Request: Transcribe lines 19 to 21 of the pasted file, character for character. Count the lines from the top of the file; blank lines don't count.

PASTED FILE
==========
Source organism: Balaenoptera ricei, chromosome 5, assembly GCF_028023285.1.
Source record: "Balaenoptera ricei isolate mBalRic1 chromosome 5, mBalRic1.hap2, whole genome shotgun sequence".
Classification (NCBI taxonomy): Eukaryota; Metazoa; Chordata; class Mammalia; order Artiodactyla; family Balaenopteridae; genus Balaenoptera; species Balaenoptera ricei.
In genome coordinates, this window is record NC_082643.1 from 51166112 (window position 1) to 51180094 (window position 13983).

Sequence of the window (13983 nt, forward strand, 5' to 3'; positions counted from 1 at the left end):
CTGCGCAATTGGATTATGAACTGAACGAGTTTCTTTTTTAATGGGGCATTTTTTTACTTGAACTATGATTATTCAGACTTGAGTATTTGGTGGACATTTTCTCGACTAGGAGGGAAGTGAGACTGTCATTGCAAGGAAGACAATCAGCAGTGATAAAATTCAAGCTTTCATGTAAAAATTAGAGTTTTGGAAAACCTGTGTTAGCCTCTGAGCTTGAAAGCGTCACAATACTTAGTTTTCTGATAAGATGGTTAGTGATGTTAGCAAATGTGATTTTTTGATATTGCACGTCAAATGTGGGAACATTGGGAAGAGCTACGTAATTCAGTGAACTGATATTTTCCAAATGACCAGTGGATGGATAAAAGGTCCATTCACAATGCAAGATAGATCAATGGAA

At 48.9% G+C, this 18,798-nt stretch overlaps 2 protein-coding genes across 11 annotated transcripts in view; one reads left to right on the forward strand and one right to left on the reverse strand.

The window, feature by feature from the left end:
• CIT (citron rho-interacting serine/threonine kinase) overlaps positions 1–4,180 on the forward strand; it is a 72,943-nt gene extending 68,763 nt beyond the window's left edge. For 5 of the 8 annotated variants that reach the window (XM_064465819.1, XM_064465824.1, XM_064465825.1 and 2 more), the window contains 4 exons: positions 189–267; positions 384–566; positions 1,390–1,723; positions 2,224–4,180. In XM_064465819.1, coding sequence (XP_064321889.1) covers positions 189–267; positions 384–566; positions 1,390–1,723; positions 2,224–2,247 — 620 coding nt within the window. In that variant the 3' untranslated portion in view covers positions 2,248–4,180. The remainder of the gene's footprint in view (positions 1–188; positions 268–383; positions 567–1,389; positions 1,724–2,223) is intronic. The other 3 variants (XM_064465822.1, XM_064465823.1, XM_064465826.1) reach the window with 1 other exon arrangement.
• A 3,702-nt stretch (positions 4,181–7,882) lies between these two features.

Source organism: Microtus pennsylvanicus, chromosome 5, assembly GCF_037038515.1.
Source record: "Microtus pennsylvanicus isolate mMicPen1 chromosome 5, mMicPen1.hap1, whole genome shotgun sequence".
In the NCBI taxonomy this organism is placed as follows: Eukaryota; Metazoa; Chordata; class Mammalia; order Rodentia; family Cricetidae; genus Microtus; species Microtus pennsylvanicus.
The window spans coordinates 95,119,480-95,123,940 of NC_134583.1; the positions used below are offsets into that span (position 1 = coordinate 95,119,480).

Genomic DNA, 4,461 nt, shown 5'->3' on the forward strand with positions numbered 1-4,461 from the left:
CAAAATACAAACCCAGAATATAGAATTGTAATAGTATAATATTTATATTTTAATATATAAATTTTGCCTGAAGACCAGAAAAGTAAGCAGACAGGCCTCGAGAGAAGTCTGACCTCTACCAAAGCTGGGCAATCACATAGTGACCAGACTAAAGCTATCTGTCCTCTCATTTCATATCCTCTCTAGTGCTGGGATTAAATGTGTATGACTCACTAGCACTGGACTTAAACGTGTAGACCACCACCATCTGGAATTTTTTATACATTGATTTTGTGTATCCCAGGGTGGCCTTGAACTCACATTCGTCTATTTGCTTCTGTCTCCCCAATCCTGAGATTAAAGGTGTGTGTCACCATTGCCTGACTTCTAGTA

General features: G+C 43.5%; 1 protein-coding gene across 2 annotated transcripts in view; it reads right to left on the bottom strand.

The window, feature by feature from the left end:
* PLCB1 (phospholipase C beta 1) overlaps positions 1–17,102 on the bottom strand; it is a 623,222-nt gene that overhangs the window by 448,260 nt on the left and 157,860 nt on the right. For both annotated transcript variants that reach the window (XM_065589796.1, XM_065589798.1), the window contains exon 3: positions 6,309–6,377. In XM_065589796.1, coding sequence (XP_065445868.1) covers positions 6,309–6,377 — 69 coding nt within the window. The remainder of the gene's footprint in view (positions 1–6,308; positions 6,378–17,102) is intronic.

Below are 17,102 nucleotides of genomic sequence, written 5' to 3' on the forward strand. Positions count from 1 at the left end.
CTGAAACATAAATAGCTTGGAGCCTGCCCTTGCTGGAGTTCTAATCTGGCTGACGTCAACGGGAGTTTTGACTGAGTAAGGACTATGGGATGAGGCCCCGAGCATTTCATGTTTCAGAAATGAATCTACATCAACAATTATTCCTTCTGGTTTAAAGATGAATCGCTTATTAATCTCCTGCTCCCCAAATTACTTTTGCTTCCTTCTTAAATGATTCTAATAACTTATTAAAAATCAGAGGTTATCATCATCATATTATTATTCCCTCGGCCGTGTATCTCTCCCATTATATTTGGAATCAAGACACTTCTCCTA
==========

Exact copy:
* PLCB1 (phospholipase C beta 1) overlaps positions 1–17,102 on the bottom strand; it is a 623,222-nt gene that overhangs the window by 448,260 nt on the left and 157,860 nt on the right. For both annotated transcript variants that reach the window (XM_065589796.1, XM_065589798.1), the window contains exon 3: positions 6,309–6,377. In XM_065589796.1, coding sequence (XP_065445868.1) covers positions 6,309–6,377 — 69 coding nt within the window. The remainder of the gene's footprint in view (positions 1–6,308; positions 6,378–17,102) is intronic.

Below are 17,102 nucleotides of genomic sequence, written 5' to 3' on the forward strand. Positions count from 1 at the left end.
CTGAAACATAAATAGCTTGGAGCCTGCCCTTGCTGGAGTTCTAATCTGGCTGACGTCAACGGGAGTTTTGACTGAGTAAGGACTATGGGATGAGGCCCCGAGCATTTCATGTTTCAGAAATGAATCTACATCAACAATTATTCCTTCTGGTTTAAAGATGAATCGCTTATTAATCTCCTGCTCCCCAAATTACTTTTGCTTCCTTCTTAAATGATTCTAATAACTTATTAAAAATCAGAGGTTATCATCATCATATTATTATTCCCTCGGCCGTGTATCTCTCCCATTATATTTGGAATCAAGACACTTCTCCTA